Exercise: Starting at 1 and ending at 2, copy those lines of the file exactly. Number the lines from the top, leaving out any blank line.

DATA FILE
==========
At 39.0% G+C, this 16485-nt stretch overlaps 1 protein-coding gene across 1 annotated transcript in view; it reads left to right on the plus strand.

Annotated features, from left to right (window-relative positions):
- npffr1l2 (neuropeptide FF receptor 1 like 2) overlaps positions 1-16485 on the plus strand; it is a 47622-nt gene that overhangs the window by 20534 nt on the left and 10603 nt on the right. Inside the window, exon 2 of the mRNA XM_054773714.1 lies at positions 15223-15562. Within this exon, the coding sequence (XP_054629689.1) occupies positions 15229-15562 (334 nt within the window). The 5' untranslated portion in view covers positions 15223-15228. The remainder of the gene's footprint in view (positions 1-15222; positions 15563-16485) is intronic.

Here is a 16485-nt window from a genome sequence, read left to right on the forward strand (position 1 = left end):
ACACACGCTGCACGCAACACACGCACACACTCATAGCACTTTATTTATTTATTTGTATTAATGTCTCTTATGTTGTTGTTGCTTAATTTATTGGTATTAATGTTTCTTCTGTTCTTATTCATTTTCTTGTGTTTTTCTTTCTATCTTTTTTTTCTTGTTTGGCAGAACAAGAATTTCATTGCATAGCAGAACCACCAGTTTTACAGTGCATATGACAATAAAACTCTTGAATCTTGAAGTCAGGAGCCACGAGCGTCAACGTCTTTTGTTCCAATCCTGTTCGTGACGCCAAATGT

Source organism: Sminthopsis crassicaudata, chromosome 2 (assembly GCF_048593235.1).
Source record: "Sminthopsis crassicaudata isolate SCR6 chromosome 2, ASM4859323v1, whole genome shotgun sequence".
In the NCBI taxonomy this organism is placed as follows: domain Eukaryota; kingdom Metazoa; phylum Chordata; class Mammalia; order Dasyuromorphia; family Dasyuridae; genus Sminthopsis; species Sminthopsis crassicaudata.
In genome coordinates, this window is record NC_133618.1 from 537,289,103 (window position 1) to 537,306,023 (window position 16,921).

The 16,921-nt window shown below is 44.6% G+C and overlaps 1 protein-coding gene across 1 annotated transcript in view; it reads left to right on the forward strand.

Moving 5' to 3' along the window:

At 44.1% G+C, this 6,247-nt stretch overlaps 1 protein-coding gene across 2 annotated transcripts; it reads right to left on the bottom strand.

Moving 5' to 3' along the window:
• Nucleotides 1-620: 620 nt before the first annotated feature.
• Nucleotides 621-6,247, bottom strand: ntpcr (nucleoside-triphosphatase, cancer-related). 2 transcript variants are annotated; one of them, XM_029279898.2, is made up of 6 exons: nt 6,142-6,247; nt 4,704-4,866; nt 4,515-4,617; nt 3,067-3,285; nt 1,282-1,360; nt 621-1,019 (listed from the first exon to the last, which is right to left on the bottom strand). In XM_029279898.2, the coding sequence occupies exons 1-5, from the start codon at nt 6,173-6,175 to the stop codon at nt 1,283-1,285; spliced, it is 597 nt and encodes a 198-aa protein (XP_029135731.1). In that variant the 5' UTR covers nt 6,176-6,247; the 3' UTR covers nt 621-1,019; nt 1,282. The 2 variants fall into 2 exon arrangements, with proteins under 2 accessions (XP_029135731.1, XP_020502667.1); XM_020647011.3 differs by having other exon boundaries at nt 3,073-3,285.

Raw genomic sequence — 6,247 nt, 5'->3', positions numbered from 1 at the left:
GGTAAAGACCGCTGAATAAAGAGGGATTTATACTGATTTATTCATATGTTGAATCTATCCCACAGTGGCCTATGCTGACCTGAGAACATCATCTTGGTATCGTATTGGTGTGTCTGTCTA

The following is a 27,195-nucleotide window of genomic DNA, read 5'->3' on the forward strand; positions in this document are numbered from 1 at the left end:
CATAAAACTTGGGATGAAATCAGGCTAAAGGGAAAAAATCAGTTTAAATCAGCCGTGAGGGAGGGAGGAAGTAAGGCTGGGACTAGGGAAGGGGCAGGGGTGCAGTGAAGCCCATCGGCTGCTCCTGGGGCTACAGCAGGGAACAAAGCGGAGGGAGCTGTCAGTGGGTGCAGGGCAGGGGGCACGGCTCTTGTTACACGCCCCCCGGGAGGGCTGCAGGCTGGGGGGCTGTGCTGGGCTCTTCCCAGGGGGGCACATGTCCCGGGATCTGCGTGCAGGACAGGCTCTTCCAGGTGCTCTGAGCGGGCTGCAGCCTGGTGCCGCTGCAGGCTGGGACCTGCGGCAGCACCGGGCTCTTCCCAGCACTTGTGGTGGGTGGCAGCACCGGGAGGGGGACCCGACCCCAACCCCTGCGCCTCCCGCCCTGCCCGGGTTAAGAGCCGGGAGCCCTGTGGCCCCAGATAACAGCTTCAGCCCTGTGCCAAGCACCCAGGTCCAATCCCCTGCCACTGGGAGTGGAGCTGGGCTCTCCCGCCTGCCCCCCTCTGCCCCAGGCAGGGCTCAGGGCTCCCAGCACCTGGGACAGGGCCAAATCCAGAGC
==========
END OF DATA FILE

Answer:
At 39.0% G+C, this 16485-nt stretch overlaps 1 protein-coding gene across 1 annotated transcript in view; it reads left to right on the plus strand.

Annotated features, from left to right (window-relative positions):